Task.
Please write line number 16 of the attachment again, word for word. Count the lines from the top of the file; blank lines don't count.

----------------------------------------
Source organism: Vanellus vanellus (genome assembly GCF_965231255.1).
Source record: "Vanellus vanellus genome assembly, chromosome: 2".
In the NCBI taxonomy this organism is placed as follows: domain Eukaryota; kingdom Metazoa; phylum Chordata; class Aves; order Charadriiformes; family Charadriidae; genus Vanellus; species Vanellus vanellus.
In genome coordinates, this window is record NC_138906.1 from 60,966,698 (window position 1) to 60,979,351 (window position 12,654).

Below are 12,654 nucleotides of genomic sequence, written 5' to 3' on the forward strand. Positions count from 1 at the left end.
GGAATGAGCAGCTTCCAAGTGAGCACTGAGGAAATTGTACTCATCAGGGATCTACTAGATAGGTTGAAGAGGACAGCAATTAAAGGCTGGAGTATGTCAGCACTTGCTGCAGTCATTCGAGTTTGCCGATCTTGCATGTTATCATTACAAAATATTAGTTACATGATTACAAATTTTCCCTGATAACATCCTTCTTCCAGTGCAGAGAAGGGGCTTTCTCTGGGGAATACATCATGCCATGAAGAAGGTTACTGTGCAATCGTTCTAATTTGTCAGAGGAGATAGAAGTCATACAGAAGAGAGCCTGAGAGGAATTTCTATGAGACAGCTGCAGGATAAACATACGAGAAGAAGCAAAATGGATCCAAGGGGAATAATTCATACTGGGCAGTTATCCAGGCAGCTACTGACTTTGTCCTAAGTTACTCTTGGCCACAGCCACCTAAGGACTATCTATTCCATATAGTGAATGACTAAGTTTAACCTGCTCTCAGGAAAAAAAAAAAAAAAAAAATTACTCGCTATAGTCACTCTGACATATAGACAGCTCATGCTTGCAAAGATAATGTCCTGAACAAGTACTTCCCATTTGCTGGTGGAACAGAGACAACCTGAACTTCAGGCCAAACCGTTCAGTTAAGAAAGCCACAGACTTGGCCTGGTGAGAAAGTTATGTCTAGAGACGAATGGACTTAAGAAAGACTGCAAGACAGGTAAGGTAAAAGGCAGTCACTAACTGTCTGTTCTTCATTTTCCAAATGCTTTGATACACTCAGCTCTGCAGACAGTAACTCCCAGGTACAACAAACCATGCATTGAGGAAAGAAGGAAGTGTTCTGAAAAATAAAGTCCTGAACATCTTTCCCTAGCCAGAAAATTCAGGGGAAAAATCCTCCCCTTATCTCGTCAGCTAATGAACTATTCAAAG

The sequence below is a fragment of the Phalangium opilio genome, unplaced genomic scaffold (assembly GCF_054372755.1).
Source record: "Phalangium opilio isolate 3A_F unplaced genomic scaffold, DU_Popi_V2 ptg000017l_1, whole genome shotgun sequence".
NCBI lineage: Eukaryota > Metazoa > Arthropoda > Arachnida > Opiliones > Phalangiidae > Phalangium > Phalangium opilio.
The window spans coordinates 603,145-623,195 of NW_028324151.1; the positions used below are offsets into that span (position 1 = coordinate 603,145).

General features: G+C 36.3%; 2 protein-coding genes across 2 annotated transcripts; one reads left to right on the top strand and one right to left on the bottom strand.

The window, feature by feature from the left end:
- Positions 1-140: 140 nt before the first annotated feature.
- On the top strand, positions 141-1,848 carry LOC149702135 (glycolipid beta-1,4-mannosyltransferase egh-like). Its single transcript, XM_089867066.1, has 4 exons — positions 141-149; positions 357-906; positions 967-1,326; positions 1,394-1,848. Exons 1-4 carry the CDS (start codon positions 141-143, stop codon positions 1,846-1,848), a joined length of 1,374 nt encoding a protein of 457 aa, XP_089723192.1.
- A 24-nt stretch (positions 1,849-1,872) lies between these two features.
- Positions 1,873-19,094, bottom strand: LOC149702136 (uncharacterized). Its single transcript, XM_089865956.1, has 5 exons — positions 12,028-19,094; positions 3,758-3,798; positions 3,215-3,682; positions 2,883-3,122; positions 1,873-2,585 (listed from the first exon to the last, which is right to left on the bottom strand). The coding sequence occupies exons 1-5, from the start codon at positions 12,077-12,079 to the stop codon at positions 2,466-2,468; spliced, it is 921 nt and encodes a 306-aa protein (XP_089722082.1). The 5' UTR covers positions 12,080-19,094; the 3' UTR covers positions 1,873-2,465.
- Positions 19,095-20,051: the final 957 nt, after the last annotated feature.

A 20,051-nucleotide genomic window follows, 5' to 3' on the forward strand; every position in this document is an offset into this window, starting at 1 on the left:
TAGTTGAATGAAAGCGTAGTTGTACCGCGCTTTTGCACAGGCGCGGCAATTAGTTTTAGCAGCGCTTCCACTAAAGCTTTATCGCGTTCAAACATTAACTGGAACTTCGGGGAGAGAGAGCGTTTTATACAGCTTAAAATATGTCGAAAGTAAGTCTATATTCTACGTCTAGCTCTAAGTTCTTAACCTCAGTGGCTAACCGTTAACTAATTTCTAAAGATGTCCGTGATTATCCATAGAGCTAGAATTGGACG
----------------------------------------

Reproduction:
- Positions 1,873-19,094, bottom strand: LOC149702136 (uncharacterized). Its single transcript, XM_089865956.1, has 5 exons — positions 12,028-19,094; positions 3,758-3,798; positions 3,215-3,682; positions 2,883-3,122; positions 1,873-2,585 (listed from the first exon to the last, which is right to left on the bottom strand). The coding sequence occupies exons 1-5, from the start codon at positions 12,077-12,079 to the stop codon at positions 2,466-2,468; spliced, it is 921 nt and encodes a 306-aa protein (XP_089722082.1). The 5' UTR covers positions 12,080-19,094; the 3' UTR covers positions 1,873-2,465.